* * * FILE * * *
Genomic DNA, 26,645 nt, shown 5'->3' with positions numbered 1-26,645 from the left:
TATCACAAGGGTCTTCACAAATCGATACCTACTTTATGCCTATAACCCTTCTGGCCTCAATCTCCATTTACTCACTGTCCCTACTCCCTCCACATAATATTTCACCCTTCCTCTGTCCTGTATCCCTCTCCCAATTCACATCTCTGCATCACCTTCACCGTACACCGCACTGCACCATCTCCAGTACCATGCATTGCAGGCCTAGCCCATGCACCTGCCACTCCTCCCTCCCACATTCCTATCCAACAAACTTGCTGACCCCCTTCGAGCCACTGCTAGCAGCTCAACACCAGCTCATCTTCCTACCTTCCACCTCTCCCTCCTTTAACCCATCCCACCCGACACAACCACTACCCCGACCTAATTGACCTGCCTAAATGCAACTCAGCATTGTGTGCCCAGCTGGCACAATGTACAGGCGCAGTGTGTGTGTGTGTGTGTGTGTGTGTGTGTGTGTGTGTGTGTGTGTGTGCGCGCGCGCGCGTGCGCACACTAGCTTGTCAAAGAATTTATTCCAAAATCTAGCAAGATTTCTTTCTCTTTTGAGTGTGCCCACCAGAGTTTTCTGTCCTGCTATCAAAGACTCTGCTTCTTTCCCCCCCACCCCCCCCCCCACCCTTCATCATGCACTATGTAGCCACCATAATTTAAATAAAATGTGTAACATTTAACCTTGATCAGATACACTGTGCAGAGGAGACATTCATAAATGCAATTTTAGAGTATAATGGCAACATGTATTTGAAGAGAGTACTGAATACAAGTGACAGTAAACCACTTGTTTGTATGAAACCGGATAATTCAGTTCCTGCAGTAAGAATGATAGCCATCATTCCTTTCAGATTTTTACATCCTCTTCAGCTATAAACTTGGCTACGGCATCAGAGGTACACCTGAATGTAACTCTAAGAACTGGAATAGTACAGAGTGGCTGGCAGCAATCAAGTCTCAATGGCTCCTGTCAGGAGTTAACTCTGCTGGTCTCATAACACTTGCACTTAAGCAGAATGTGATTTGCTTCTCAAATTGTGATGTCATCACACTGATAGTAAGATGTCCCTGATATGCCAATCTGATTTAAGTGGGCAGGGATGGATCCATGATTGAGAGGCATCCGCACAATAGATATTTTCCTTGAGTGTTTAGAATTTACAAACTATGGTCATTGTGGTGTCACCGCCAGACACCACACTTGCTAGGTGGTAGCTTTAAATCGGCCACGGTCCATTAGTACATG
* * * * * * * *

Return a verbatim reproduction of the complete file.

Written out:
Genomic DNA, 26,645 nt, shown 5'->3' with positions numbered 1-26,645 from the left:
TATCACAAGGGTCTTCACAAATCGATACCTACTTTATGCCTATAACCCTTCTGGCCTCAATCTCCATTTACTCACTGTCCCTACTCCCTCCACATAATATTTCACCCTTCCTCTGTCCTGTATCCCTCTCCCAATTCACATCTCTGCATCACCTTCACCGTACACCGCACTGCACCATCTCCAGTACCATGCATTGCAGGCCTAGCCCATGCACCTGCCACTCCTCCCTCCCACATTCCTATCCAACAAACTTGCTGACCCCCTTCGAGCCACTGCTAGCAGCTCAACACCAGCTCATCTTCCTACCTTCCACCTCTCCCTCCTTTAACCCATCCCACCCGACACAACCACTACCCCGACCTAATTGACCTGCCTAAATGCAACTCAGCATTGTGTGCCCAGCTGGCACAATGTACAGGCGCAGTGTGTGTGTGTGTGTGTGTGTGTGTGTGTGTGTGTGTGTGTGTGTGTGCGCGCGCGCGCGTGCGCACACTAGCTTGTCAAAGAATTTATTCCAAAATCTAGCAAGATTTCTTTCTCTTTTGAGTGTGCCCACCAGAGTTTTCTGTCCTGCTATCAAAGACTCTGCTTCTTTCCCCCCCACCCCCCCCCCCACCCTTCATCATGCACTATGTAGCCACCATAATTTAAATAAAATGTGTAACATTTAACCTTGATCAGATACACTGTGCAGAGGAGACATTCATAAATGCAATTTTAGAGTATAATGGCAACATGTATTTGAAGAGAGTACTGAATACAAGTGACAGTAAACCACTTGTTTGTATGAAACCGGATAATTCAGTTCCTGCAGTAAGAATGATAGCCATCATTCCTTTCAGATTTTTACATCCTCTTCAGCTATAAACTTGGCTACGGCATCAGAGGTACACCTGAATGTAACTCTAAGAACTGGAATAGTACAGAGTGGCTGGCAGCAATCAAGTCTCAATGGCTCCTGTCAGGAGTTAACTCTGCTGGTCTCATAACACTTGCACTTAAGCAGAATGTGATTTGCTTCTCAAATTGTGATGTCATCACACTGATAGTAAGATGTCCCTGATATGCCAATCTGATTTAAGTGGGCAGGGATGGATCCATGATTGAGAGGCATCCGCACAATAGATATTTTCCTTGAGTGTTTAGAATTTACAAACTATGGTCATTGTGGTGTCACCGCCAGACACCACACTTGCTAGGTGGTAGCTTTAAATCGGCCACGGTCCATTAGTACATG